I am working on a profile as a school assignment. In my continuing quest to free my brain of magazine writing, as usual my brain is full of challenges and confusion. I’m using reporting from the story I wrote for the Chronicle about Mormon missionaries, and when I sat down to work on the profile I immediately started combing through my notes looking for a good quote. Then I realized that a profile doesn’t necessarily require direct statements from the subject. I then tried to remember anything I might have learned at Emerson (working on my journalism MA) about profile writing. I wrote one profile for my intro to reporting class, but I don’t have it anywhere and I can’t remember the feedback I got from my professor. Basically, I’m starting fresh.
My process so far has relied heavily on copying and pasting from the first, extremely lengthy, draft of the Chronicle article, then adding some writing specific to the profile, then rearranging according to what seems like it might become a story, then cutting a whole lot that doesn’t belong there. Right now the most recent version sits on my desk waiting for me to revise.
As I mentioned in previous posts, a month or so into this semester a light bulb switched on and I realized how different literary journalism is from traditional journalism. So in addition to trying to remember how to write something about somebody that doesn’t rely heavily on quotes, I’m keeping an eye on how the profile might…unfold is the word, I guess. There may or may not be an easily-identifiable story in this piece. Certainly there’s a chronological story, but I learned at the residency that chronology can sometimes be the enemy of story.
This piece is a profile of one of the Mormon missionaries I wrote about. There is indeed a chronological story (duh); he decided to go on a mission, he worked to save money, he came to Houston and served in his mission. Fill that in with details and boom! you have a chronological story. But is that the most interesting, most relevant, most compelling, most informative story? There is also the story of how he has personally changed during the mission. There is a story of how his mission reflects the Mormon mission program (hot topic now not just because a Mormon is running for president, but also because the LDS church just lowered the age limit for missions). So how do I decide? Part of it will just come out in the writing. I still have much more reporting to do, so it may be too early yet to know what kind of story I’m writing.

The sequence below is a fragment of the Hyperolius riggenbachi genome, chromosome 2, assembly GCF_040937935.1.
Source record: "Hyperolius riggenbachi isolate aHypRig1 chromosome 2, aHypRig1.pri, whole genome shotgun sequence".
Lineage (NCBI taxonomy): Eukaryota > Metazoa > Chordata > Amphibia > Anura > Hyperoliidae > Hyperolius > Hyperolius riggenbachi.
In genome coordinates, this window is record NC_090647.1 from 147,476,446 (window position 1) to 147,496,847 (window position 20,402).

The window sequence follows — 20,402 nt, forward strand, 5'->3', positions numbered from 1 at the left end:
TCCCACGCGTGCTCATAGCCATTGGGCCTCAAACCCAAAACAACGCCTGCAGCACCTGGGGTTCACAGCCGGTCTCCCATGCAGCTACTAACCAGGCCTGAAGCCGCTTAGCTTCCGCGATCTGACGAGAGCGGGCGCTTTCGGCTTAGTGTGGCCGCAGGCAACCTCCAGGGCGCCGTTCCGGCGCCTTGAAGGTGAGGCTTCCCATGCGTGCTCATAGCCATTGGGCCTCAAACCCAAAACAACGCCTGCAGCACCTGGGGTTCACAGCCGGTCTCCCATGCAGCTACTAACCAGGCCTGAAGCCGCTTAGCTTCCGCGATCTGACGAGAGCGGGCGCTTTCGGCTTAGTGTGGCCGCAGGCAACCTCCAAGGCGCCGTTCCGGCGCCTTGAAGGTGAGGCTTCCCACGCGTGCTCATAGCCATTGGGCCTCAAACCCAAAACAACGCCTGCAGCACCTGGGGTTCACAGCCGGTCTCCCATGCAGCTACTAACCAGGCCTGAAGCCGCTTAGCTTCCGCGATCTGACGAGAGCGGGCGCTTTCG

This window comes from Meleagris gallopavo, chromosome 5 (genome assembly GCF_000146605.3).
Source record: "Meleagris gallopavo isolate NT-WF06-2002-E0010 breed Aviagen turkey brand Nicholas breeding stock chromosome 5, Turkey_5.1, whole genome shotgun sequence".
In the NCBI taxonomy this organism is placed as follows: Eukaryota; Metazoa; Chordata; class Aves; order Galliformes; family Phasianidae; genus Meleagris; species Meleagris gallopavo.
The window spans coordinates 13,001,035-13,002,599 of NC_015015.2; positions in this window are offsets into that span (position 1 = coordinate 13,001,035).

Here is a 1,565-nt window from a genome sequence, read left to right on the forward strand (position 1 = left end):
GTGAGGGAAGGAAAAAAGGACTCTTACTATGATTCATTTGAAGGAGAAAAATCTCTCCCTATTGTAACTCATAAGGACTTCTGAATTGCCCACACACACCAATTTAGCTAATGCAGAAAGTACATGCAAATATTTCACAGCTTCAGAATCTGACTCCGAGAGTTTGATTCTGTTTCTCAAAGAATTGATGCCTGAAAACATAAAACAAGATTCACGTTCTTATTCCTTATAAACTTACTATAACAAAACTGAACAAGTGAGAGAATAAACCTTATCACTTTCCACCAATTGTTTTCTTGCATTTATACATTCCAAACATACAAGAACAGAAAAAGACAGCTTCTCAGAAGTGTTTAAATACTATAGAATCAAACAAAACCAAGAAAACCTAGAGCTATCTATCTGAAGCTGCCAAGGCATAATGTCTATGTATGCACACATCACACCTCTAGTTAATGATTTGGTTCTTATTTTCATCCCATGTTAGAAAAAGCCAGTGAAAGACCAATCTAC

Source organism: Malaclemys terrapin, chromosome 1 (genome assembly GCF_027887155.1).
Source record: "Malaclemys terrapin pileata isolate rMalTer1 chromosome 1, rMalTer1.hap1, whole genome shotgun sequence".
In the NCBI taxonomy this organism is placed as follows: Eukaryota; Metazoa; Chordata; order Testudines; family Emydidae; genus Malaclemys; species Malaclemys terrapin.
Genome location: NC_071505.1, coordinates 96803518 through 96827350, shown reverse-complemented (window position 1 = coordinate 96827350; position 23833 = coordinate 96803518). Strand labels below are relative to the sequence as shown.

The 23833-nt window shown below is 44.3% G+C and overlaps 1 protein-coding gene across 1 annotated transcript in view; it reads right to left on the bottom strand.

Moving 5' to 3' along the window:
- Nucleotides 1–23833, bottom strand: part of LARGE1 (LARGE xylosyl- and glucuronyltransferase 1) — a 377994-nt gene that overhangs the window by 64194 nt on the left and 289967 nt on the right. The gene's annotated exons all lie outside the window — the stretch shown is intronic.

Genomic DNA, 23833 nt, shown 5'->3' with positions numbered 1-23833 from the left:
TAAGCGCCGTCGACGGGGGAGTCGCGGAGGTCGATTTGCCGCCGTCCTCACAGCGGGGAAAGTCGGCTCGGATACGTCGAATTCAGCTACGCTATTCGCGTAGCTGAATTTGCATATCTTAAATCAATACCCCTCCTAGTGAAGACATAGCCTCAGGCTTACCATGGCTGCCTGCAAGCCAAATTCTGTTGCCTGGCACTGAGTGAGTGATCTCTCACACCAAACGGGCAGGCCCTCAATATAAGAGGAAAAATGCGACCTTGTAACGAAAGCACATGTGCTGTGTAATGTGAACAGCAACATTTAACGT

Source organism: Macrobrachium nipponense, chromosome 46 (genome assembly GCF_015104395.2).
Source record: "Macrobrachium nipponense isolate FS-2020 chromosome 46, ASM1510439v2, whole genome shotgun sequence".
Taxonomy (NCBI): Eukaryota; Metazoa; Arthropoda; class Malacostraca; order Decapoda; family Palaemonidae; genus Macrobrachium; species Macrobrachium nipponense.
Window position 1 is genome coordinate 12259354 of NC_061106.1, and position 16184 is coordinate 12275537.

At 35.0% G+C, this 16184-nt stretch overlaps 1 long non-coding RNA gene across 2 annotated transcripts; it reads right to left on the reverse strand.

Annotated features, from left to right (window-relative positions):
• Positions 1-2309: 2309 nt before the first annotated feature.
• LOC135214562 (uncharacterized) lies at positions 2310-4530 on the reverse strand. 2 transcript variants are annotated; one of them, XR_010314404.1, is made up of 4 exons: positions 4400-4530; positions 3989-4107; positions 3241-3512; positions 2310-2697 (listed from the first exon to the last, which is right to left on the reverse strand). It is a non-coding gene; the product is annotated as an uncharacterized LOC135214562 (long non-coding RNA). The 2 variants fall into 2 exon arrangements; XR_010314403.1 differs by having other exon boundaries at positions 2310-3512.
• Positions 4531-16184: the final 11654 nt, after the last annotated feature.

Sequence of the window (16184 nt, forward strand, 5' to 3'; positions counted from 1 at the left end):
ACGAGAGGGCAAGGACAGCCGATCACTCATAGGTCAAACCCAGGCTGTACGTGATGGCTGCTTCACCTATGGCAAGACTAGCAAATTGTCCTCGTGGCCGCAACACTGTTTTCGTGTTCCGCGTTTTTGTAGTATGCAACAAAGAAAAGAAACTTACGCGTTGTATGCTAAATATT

I’m still looking everywhere for examples of story structure, in hopes of understanding how a piece can read like a page-turner.
This literary journalism is more difficult than I ever, ever thought it would be. I think it was especially difficult because I had all that magazine work during the first month of the semester. I’m sure I’ll work it out, and it will be a joyful day when I do.
Have you read “Frank Sinatra has a cold” by Gay Talese?
Wow – I just started reading it yesterday! Guess it was a good choice.
Sometimes the best thing to do is (a) the exhaustive research you have already done, then (b) set every bit of it aside and concentrate on the essence of the (in this case) man. What hits you, underlined you, as the most interesting, profound, quirky, silly, doesn’t-seem-to-fit-the-image impression you formed after all that research? The facts (and sometimes chronology can also be your friend) will give you a photograph. The character, as revealed by small, telling details that others might miss, is what turns it into a Goya or John Singer Sargent portrait. In essence: go for the eyes.
Go for the eyes – that’s awesome. Thanks for your advice; I think the exhaustive research is the part I’m really lacking.
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